As you can see, each of the biases described above could potentially operate as a significant barrier to agreement. And these are only a few of the cognitive and psychological factors at play in a given negotiation process. (See our comprehensive list of cognitive biases.)

Gender matters

15_Glass_Ceiling_6045There’s another aspect worth noting. For all the advances women have made in the workplace, when it comes to negotiation unconscious bias works against women more than it does men.

Sheryl Sandberg, the author of Lean In and the chief operating officer of Facebook, recognises the difficulties of negotiation. However, she urges women not to be paralysed by fear but to take direct actions in their own best interest.  Nevertheless, many psychologists who study the role of gender in negotiation advise otherwise.

This type of caution is confirmed by Hannah Riley Bowles, a senior lecturer at Harvard’s Kennedy School of Government and the director of the Women and Power program, who has been researching gender effects on negotiation. Using the results of laboratory studies, case studies, and extensive interviews with executives and employees in diverse fields, she concludes that our implicit gender perceptions mean that much of the advice women are given may not have the intended effect. As much as we hear that women should stand up for themselves and assert their position strongly in negotiations, it can and often does backfire.

In several studies, Bowles and her colleagues found that people penalised women who initiated negotiations for higher compensation more than they did men. According to an article by Maria Konnikova for The New Yorker, “the effect held whether they saw the negotiation on video or read about it on paper, whether they viewed it from a disinterested third-party perspective or imagined themselves as senior managers in a corporation evaluating an internal candidate.”

A delicate balancing act

So what can be done?

Lack and Bogacz offer some suggestions. First, priming, framing or reformulating are very important, as they offer ways to shape how initial patterns of behavior and negotiations unfold. Even the use of a single word – like keep instead of lose – in the presentation of options can unconsciously influence the conscious choices people make. Furthermore, in addition to words, we need to be conscious of the para-verbal and non-verbal communications that pervade negotiations and group dynamics.

Lack advances a view of mediation that tries to take neurobiology into account, claiming that it is not simply facilitated negotiation, but a facilitated social, emotional, and cognitive process. He considers the social and in-group scripts that are triggered by the process itself to be a key concern and feels that attention should be given to  how participants are primed and prepared for coming into the process.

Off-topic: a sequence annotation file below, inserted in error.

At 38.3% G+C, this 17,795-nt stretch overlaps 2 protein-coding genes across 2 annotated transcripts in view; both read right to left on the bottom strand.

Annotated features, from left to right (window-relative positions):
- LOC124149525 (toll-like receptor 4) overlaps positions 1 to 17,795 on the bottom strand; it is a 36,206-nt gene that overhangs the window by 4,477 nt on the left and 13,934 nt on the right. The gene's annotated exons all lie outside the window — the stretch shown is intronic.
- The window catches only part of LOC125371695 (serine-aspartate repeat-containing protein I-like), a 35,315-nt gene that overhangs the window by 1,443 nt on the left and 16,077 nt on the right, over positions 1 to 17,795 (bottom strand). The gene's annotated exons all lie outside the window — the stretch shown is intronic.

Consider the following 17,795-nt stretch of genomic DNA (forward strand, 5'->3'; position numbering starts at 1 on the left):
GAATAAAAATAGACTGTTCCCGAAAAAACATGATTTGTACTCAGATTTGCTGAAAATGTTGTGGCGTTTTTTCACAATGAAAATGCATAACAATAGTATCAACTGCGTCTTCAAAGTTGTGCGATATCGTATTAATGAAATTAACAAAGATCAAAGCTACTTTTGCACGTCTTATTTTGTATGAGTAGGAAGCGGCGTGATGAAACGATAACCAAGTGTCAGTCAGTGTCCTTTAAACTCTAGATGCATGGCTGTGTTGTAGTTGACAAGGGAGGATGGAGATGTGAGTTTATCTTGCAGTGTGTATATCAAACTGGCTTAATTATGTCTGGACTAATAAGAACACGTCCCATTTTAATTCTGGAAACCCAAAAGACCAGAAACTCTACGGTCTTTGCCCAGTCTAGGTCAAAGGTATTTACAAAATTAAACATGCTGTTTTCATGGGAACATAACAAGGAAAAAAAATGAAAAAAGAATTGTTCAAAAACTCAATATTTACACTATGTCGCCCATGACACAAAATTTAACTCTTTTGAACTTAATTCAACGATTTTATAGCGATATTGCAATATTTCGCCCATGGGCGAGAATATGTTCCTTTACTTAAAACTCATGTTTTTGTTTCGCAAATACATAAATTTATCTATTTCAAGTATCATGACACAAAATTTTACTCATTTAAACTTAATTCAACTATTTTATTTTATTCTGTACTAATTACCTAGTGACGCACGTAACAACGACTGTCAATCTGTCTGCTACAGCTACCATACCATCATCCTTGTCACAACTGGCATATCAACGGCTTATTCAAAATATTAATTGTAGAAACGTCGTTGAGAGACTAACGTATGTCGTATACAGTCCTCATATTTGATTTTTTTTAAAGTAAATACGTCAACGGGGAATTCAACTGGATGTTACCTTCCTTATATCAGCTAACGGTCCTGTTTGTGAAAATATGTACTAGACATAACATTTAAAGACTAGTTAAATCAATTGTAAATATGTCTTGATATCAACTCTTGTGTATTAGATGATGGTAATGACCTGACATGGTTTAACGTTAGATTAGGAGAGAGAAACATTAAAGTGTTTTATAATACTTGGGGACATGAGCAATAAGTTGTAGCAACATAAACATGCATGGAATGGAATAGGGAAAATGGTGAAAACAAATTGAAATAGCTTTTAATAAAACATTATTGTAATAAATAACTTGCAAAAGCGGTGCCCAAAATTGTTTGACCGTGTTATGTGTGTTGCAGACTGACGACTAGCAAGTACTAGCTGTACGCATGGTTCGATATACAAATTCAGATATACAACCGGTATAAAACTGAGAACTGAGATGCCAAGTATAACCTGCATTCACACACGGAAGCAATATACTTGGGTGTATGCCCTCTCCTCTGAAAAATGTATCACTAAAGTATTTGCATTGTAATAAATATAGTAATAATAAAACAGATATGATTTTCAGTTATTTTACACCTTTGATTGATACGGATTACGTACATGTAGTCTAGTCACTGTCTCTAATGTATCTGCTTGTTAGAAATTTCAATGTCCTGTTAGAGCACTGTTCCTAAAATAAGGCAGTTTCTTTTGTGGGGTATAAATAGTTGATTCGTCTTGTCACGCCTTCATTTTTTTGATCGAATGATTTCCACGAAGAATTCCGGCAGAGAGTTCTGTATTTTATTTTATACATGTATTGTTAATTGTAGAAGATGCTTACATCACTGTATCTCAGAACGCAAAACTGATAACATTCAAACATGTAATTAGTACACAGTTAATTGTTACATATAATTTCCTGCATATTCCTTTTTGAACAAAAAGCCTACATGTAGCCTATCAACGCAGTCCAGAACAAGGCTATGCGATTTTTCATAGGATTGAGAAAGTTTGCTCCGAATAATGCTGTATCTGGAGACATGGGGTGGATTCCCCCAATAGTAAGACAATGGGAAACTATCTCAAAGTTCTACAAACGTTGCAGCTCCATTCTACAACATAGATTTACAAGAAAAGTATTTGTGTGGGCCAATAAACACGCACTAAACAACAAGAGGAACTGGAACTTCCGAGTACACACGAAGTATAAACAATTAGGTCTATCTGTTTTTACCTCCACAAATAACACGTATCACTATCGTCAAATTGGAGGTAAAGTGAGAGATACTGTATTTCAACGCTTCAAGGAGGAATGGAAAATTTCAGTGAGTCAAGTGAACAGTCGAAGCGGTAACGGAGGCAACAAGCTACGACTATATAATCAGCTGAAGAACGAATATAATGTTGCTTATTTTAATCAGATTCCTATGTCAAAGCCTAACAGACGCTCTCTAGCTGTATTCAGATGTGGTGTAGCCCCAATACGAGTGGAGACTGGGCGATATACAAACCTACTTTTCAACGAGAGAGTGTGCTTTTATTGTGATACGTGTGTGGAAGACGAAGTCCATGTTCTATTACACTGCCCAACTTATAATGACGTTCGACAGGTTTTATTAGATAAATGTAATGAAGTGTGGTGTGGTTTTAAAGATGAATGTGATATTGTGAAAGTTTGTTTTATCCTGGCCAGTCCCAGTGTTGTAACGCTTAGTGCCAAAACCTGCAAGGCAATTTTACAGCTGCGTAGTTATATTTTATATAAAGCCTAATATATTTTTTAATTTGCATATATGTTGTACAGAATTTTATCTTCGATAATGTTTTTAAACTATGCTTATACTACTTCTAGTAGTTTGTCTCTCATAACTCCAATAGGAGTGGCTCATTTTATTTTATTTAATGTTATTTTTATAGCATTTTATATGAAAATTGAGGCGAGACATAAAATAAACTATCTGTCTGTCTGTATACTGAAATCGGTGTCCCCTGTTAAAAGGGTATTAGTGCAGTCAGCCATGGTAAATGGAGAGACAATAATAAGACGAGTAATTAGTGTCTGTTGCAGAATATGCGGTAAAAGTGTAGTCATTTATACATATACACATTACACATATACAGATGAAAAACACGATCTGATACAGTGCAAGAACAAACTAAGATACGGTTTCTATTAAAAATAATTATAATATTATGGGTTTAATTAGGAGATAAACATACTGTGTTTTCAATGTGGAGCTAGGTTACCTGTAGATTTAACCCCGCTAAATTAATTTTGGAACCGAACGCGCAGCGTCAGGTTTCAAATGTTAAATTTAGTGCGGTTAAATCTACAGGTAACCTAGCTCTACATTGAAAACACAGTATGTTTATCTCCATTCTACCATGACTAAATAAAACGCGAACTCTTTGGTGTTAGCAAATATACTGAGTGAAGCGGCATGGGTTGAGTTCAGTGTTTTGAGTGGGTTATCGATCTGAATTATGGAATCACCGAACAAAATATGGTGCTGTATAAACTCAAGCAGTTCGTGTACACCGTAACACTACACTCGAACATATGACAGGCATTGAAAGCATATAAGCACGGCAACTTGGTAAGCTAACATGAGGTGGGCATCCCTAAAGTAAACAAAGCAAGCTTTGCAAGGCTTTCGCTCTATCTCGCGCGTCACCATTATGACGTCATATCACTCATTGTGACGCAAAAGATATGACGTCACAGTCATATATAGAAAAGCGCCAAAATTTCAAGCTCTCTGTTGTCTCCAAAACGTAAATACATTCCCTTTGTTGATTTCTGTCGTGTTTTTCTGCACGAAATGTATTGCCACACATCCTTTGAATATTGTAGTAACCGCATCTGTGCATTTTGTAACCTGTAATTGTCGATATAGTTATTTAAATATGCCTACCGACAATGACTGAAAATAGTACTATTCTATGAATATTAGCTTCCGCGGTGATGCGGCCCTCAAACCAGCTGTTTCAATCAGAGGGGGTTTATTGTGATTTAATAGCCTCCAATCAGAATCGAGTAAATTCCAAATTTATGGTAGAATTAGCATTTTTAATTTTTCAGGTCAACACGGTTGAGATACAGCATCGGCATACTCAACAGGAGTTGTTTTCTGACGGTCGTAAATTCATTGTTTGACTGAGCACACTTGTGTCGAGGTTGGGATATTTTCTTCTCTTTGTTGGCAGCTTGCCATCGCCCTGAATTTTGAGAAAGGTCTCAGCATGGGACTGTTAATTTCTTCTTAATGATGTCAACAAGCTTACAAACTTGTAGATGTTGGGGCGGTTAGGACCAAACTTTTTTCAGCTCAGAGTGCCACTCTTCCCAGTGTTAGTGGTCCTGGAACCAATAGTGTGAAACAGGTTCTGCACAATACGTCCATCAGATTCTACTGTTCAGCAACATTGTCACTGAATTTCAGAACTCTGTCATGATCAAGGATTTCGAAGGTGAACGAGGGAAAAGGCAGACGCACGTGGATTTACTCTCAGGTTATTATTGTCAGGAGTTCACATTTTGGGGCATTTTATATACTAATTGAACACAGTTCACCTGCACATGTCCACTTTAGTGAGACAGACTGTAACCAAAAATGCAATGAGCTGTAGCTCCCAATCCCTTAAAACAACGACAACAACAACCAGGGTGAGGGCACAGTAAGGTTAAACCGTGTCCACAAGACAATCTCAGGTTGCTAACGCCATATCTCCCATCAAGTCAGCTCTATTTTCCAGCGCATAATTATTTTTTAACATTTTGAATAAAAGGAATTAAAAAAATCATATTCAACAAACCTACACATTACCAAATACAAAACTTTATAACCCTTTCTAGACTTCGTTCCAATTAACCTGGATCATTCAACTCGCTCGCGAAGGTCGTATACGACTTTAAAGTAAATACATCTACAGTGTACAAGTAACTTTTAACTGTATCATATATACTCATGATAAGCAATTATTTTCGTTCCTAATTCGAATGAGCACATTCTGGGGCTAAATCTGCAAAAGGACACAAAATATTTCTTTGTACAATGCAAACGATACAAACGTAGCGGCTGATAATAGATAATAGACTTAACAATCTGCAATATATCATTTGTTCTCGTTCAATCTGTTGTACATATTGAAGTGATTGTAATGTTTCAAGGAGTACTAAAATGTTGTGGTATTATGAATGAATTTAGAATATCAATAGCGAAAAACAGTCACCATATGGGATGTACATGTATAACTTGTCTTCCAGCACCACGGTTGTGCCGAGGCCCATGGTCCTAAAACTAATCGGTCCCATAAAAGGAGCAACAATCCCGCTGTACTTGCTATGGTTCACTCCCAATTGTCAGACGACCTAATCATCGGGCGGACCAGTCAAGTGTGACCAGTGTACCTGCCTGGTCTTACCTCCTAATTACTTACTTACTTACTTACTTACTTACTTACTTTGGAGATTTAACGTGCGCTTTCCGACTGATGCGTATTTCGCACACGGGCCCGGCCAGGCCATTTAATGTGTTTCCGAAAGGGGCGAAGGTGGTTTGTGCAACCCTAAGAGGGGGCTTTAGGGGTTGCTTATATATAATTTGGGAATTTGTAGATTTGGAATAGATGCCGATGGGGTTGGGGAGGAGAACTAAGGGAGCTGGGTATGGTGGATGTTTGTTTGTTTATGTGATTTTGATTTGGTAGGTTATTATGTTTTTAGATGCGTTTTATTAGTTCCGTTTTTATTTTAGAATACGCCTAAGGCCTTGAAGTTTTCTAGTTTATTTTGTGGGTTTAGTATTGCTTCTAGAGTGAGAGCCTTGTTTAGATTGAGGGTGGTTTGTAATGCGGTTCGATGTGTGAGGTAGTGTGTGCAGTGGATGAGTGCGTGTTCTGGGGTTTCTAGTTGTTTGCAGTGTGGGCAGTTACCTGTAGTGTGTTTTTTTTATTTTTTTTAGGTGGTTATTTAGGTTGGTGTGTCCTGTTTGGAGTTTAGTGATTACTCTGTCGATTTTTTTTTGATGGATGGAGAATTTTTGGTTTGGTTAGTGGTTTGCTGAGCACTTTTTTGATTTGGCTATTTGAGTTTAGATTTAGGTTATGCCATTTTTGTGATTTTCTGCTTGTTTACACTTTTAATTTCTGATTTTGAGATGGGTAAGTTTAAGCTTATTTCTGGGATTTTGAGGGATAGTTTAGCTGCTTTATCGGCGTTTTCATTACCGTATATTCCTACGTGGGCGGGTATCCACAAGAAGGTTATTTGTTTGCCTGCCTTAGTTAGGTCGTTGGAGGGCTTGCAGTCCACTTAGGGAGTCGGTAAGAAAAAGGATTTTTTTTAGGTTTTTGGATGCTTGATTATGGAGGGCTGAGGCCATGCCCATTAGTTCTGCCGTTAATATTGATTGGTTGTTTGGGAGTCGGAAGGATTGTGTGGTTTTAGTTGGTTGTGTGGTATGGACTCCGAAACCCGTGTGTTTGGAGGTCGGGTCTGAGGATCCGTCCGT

In the words of mediator David Plant (who died in 2012), “We have to start by defining the process as part of the problem.” We need to be aware of human tendencies and how they might influence negotiation. And, finally, we need to be aware of how our own perceptions influence outcomes and how the process itself can trigger first impressions and affect the participants’ social scripts and patterns.

Emotions and emotional intelligence should be seen as central to effective negotiation, rather than something to be overcome. Teasing out which cognitive biases might be involved in a given situation is also critical. It’s a delicate, sometimes perilous balancing act – there are just too many complex variables involved. By applying what we are learning from neuroscience, however, we may arrive at the negotiating table with an advantage.



. .
Adair Jones is a writing and communications expert with over 20 years experience. She contributes regularly to newspapers, magazines and online journals and has won awards for her fiction. Writing about developments in neuroscience is her latest passion.

Make a Comment

Leave a Reply

Fill in your details below or click an icon to log in: Logo

You are commenting using your account. Log Out /  Change )

Google photo

You are commenting using your Google account. Log Out /  Change )

Twitter picture

You are commenting using your Twitter account. Log Out /  Change )

Facebook photo

You are commenting using your Facebook account. Log Out /  Change )

Connecting to %s

Liked it here?
Why not try sites on the blogroll...

<span>%d</span> bloggers like this: